I talked to this reader for a long time but the point I tried to make over and over is that when you’re dealing with this much money you have to educate yourself. You should always assume the worst and hope for the best when it comes to other people and your money. My favorite saying goes something like this, “Nobody is going to care more about your money more than you do.” Whether you’re doing your taxes, investing or even taking your car to a mechanic, it’s important to at least have a basic understanding of the subject matter. Otherwise, you’re just asking to get screwed(that is my quote).
In the personal finance arena, there are a lot of people hungry for your money but there are also a lot of people out there(like me!) who are good at what they do and want to see you succeed. The trick is being able to distinguish the good ones from the bad ones. Here are all the tools and resources that I think will help this reader or anyone like him.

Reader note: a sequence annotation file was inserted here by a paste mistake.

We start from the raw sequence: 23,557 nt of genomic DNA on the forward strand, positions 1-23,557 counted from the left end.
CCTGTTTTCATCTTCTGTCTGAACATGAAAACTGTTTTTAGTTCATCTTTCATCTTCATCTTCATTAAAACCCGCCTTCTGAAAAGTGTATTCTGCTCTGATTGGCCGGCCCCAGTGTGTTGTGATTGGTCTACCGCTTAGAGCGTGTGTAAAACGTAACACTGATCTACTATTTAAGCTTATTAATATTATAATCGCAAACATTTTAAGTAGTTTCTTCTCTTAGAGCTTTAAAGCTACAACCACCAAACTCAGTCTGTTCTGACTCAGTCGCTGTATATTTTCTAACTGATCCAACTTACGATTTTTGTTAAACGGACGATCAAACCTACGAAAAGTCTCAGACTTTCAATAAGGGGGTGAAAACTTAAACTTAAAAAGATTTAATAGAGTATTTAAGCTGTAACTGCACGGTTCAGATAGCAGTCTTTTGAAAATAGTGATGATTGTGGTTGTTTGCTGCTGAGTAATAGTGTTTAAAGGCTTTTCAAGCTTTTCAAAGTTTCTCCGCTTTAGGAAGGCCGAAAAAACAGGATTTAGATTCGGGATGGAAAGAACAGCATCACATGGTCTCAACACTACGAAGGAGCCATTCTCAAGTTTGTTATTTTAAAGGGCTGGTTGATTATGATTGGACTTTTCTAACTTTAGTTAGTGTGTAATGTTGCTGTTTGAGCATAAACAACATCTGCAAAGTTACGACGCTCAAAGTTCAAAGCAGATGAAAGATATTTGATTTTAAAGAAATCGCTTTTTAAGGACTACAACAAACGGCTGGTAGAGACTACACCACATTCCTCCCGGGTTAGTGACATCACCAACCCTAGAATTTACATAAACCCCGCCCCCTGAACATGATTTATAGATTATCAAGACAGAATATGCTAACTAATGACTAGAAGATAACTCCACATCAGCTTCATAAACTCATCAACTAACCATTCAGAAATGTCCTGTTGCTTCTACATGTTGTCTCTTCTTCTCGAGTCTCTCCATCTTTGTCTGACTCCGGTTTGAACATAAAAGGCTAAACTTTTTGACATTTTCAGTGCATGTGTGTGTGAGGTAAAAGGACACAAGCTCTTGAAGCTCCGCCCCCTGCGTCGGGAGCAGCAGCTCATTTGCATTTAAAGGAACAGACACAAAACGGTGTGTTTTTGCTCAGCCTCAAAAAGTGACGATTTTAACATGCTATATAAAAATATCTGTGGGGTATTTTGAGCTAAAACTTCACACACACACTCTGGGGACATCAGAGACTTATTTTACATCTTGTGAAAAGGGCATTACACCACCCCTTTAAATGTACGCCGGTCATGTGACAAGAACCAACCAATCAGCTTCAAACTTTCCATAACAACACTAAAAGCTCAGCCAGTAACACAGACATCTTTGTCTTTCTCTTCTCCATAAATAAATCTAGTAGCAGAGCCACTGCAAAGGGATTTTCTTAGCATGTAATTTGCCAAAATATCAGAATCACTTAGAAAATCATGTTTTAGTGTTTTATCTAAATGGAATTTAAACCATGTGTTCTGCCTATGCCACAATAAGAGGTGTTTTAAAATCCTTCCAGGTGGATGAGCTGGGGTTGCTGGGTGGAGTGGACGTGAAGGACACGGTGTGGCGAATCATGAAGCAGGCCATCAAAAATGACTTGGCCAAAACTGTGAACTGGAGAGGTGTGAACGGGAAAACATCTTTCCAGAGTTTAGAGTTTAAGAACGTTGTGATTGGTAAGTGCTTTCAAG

- Bogleheads’ Guide to Investing: If you’re only going to read one personal finance and/or investing book, this is the one.
- Ultimate Guide to Your 401(k): I’m going to throw a little pitch in here for the 401(k) guide I just wrote. And even though FF doesn’t have access to an employer sponsored 401(k), his future solo 401(k) will work a lot like a traditional one.
- Bogleheads’ Forum and Wiki: You should see by now that I really like Bogleheads. Their forum is a great place to post questions about anything related to personal finance and learn from some very smart people. Their Wiki is basically like the Wikipedia for Finance and you might even see a couple of my articles mentioned there.